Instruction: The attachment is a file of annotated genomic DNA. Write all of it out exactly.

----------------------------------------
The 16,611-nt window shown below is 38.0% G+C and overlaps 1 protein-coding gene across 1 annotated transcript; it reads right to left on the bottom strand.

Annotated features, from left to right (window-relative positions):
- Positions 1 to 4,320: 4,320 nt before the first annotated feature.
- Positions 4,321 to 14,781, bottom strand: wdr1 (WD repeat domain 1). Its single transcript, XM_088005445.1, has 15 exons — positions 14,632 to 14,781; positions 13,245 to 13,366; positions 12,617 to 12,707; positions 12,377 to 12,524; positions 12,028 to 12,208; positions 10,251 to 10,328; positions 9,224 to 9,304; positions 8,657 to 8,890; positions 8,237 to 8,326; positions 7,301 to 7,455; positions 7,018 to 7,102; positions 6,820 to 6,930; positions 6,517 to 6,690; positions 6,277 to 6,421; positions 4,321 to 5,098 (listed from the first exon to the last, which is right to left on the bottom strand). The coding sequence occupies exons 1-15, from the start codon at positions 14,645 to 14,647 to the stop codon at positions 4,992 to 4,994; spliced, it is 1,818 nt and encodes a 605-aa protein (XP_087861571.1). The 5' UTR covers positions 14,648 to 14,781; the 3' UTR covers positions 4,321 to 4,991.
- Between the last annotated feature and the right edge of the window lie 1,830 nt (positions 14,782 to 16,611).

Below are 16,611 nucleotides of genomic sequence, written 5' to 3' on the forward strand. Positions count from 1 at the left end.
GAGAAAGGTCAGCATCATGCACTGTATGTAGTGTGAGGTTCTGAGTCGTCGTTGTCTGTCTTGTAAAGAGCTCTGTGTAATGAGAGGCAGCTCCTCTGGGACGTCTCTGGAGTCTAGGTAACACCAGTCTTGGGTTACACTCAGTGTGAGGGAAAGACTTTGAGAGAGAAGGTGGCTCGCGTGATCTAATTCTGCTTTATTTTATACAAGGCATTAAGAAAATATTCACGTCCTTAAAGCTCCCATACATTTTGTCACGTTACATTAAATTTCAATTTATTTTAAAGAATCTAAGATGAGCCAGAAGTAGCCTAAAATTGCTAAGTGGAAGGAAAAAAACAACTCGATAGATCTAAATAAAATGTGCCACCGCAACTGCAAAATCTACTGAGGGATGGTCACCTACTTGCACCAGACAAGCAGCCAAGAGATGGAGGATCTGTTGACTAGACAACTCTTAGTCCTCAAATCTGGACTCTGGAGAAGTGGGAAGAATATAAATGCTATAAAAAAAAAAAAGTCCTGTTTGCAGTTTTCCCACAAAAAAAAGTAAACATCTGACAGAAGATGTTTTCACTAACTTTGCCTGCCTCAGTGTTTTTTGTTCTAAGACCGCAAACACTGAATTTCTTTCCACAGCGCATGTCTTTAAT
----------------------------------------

The 16,611-nt window shown below is 38.0% G+C and overlaps 1 protein-coding gene across 1 annotated transcript; it reads right to left on the bottom strand.

Annotated features, from left to right (window-relative positions):
- Positions 1 to 4,320: 4,320 nt before the first annotated feature.
- Positions 4,321 to 14,781, bottom strand: wdr1 (WD repeat domain 1). Its single transcript, XM_088005445.1, has 15 exons — positions 14,632 to 14,781; positions 13,245 to 13,366; positions 12,617 to 12,707; positions 12,377 to 12,524; positions 12,028 to 12,208; positions 10,251 to 10,328; positions 9,224 to 9,304; positions 8,657 to 8,890; positions 8,237 to 8,326; positions 7,301 to 7,455; positions 7,018 to 7,102; positions 6,820 to 6,930; positions 6,517 to 6,690; positions 6,277 to 6,421; positions 4,321 to 5,098 (listed from the first exon to the last, which is right to left on the bottom strand). The coding sequence occupies exons 1-15, from the start codon at positions 14,645 to 14,647 to the stop codon at positions 4,992 to 4,994; spliced, it is 1,818 nt and encodes a 605-aa protein (XP_087861571.1). The 5' UTR covers positions 14,648 to 14,781; the 3' UTR covers positions 4,321 to 4,991.
- Between the last annotated feature and the right edge of the window lie 1,830 nt (positions 14,782 to 16,611).

Below are 16,611 nucleotides of genomic sequence, written 5' to 3' on the forward strand. Positions count from 1 at the left end.
GAGAAAGGTCAGCATCATGCACTGTATGTAGTGTGAGGTTCTGAGTCGTCGTTGTCTGTCTTGTAAAGAGCTCTGTGTAATGAGAGGCAGCTCCTCTGGGACGTCTCTGGAGTCTAGGTAACACCAGTCTTGGGTTACACTCAGTGTGAGGGAAAGACTTTGAGAGAGAAGGTGGCTCGCGTGATCTAATTCTGCTTTATTTTATACAAGGCATTAAGAAAATATTCACGTCCTTAAAGCTCCCATACATTTTGTCACGTTACATTAAATTTCAATTTATTTTAAAGAATCTAAGATGAGCCAGAAGTAGCCTAAAATTGCTAAGTGGAAGGAAAAAAACAACTCGATAGATCTAAATAAAATGTGCCACCGCAACTGCAAAATCTACTGAGGGATGGTCACCTACTTGCACCAGACAAGCAGCCAAGAGATGGAGGATCTGTTGACTAGACAACTCTTAGTCCTCAAATCTGGACTCTGGAGAAGTGGGAAGAATATAAATGCTATAAAAAAAAAAAAGTCCTGTTTGCAGTTTTCCCACAAAAAAAAGTAAACATCTGACAGAAGATGTTTTCACTAACTTTGCCTGCCTCAGTGTTTTTTGTTCTAAGACCGCAAACACTGAATTTCTTTCCACAGCGCATGTCTTTAAT